The dust finally settled on Kenya’s dramatic failure to qualify for the 2015 rugby world cup. This was the first time Kenya came close to getting to the global tournament and after the first two matches, Kenya seemed on track, only to falter against Zimbabwe on the last day.
Much has been said about Kenya’s failings in their last match against Zimbabwe. But not much justice has been done to understanding the underlying reasons why Kenya seems to falter against Zimbabwe and Namibia at crucial times.
Too much focus on the senior level
KRFU chairman Mwangi Muthee once declared that paying the Kenya rugby sevens team professional salaries would automatically enable them to challenge the top teams on the globe such as New Zealand. However evidence from the 2014 season suggests that this simply is not the case. In fact the 2009 team that was paid peanuts in comparison had a better record: They reached the semi-finals in two legs and made it to the finals of the New Zealand leg. Not to mention that they reached the semis at the 2009 world cup.
In the fifteeens game, the senior team has benefited from enormous sponsorship that enabled them to play in the 2014 Vodacom cup. This is a good thing. However too much focus on the senior level at the expense of youth development has been detrimental to Kenya rugby.
Namibia and Zimbabwe have much better youth structures.
It is a fact that Kenya is not much of a factor at the youth levels. Namibia and Zimbabwean junior rugby teams have dominated at the continental level. They have much better structures at junior and youth levels. The rugby infrastructure at schools in Zimbabwe and Namibia is much better than anything that can be found in Kenya even at senior level. With better coaching, better facilities and simply better youth structures, it comes as no surprise that both Zimbabwe and Namibia produce higher calibre players at senior level.
In Zimbabwe for example, they have schools with traditionally strong rugby programs such as Prince Edward school, Falcon College , St Johns college and Peterhouse all of which recruit the best rugby players from across the country and expose them to the best coaching for a period of six years. Peterhouse alumni include players like Tendai Mtawarira and Brian Mujati both of whom have played for the Springboks, Scott Gray who played for Scotland as well as the legendary Tsimba brothers one of whom was once considered the best flyhalf in the Currie cup.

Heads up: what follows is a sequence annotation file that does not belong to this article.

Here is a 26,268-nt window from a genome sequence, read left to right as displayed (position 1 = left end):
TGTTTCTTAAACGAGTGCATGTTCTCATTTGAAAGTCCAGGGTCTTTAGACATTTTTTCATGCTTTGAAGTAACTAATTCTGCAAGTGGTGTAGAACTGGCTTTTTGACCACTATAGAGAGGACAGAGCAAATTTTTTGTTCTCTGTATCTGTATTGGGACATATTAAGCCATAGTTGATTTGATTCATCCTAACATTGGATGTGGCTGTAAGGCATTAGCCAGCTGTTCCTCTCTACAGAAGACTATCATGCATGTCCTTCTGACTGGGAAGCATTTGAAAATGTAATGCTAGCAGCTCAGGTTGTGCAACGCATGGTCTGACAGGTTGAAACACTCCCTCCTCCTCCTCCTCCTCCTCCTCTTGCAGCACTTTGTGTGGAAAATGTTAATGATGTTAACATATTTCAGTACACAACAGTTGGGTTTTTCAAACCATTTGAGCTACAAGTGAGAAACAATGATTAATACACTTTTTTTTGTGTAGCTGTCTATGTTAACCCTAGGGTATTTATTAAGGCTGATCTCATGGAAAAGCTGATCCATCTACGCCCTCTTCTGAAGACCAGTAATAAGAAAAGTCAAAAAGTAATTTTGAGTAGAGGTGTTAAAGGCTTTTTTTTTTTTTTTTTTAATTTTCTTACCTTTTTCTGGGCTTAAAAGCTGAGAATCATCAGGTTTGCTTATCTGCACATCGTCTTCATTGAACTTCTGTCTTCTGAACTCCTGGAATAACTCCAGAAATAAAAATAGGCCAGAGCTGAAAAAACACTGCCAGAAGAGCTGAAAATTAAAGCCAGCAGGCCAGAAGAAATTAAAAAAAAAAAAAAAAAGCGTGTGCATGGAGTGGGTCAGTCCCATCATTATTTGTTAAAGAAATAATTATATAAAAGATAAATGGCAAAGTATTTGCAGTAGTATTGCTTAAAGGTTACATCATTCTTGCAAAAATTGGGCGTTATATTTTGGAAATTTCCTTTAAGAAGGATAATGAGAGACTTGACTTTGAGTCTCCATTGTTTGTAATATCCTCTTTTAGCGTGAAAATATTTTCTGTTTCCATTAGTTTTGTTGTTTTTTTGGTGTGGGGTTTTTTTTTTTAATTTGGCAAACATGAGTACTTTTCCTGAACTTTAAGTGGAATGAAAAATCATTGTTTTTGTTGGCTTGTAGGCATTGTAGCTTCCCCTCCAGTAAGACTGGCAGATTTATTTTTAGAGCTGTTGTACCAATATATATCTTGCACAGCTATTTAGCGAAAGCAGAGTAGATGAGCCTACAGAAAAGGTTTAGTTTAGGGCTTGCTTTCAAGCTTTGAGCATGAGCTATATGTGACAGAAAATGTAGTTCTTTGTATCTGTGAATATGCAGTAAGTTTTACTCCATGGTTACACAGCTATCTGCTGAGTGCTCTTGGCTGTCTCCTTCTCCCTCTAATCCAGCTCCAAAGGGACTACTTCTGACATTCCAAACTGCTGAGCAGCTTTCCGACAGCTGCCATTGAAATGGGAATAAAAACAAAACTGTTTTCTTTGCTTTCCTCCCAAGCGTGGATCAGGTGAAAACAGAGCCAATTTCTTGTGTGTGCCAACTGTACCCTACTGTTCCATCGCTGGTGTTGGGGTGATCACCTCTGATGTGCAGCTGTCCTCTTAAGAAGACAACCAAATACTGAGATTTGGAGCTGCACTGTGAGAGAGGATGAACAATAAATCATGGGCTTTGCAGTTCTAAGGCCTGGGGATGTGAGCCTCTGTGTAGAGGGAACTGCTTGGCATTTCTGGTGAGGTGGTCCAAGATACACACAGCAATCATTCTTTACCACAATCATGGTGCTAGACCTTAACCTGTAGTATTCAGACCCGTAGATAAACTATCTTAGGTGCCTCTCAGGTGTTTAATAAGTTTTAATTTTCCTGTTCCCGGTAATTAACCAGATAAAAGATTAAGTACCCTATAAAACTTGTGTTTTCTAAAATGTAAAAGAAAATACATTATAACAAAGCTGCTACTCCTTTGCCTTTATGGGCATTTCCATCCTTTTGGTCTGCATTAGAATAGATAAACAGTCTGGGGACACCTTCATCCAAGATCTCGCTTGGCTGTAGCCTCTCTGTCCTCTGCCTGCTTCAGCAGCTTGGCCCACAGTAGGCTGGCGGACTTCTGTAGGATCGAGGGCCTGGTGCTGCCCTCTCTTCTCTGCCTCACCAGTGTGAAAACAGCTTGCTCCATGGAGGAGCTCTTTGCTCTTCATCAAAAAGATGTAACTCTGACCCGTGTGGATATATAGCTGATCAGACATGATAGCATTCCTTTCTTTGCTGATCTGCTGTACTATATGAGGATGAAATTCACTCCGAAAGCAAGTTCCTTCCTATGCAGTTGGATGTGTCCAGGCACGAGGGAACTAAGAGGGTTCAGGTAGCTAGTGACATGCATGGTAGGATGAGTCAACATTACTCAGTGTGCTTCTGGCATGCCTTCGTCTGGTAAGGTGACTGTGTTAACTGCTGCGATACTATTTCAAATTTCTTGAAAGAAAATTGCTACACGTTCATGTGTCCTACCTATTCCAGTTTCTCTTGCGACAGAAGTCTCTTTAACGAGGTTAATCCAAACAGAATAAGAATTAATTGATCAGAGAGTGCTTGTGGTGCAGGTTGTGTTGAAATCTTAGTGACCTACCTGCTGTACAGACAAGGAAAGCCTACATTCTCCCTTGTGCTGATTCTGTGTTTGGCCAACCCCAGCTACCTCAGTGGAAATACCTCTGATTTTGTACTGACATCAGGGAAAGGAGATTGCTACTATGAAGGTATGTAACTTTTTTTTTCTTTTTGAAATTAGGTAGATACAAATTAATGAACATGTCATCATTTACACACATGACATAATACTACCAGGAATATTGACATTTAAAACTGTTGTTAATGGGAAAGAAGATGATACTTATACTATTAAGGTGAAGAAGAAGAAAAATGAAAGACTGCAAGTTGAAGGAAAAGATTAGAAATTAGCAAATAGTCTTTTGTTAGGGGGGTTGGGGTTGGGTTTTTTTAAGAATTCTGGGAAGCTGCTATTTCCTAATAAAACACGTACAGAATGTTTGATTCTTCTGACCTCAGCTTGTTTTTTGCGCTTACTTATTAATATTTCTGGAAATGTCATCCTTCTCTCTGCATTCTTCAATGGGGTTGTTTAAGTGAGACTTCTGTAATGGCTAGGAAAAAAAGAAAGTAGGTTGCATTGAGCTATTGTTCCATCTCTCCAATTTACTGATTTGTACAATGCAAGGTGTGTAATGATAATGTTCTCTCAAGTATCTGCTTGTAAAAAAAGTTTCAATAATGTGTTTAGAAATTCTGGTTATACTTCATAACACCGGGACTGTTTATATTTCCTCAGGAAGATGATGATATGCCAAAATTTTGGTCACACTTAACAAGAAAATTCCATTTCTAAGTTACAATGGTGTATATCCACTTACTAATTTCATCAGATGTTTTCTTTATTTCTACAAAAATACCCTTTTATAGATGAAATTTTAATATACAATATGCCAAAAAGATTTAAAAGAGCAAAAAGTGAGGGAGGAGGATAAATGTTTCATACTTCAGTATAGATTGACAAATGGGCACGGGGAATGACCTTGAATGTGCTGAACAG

The fact that just one school can produce so many high calibre players who are capable of playing at the highest levels is a testament to the level of coaching that exists in Zimbabwe schools and is completely missing from the Kenyan setup. Take Daniel Adongo for example. He had immense physical gifts that any Zimbabwean can only dream of. Yet according to New Zealand legend Tana Umaga who coached Adongo in New Zealand, Adongo was supremely talented but lacked rugby sense and had a learning curve that was too steep. You can bet any amount of money that if Adongo had attended Peterhouse or Prince Edward in Zimbabwe, he would be a Springbok by now.
Zimbabwe takes youth development seriously enough that they send a U-18 team to the Craven week every year. Craven week is South Africa’s top schools rugby tournament and features the best South African rugby schools including schools like Grey College and Paarl gym which have produced more Springboks than any other.
Kenya has far more players than Zim and Namibia but…………
According to the IRB website, Kenya has twice the number of registered players as Zimbabwe and three times as many as Namibia. However it is not the quantity that matters but the quality. Though more people play rugby in Kenya, the calibre of players is lower due to poor or in-existent or insufficient coaching at youth levels.
The KRFU receives huge sponsorship moneys from various companies such as Bamburi Cement, Tusker, Kenya Airways and so forth. Unfortunately all this money is concentrated at senior level. For Kenya to develop a level of consistency at senior level, the KRFU will need to invest significantly in youth development.
The country needs to select a few schools in the country and invest in proper rugby facilities such as scrum machines to be housed at these schools. They should then recruits school age boys and girls who have potential to succeed and send them to these rugby development centres. Doing this is the only way Kenya rugby can move to the next level. At present, Kenya junior teams are no match for Zimbabwe or Namibia. This is the root of our problems. When Kenya rugby teams are able to compete favourably with the like of Namibia then we will know that the country is on its way to a higher level of success.
The sevens landscape is no different. The fact that the Kenya Under 18 team recently lost to their South African counterparts by fifty points ought to tell the powers that be that much more needs to be done to develop players at youth level. Unless these actions are undertaken, the Kenya sevens team will be doomed to lose heavily each time they play South Africa, Fiji or Australia.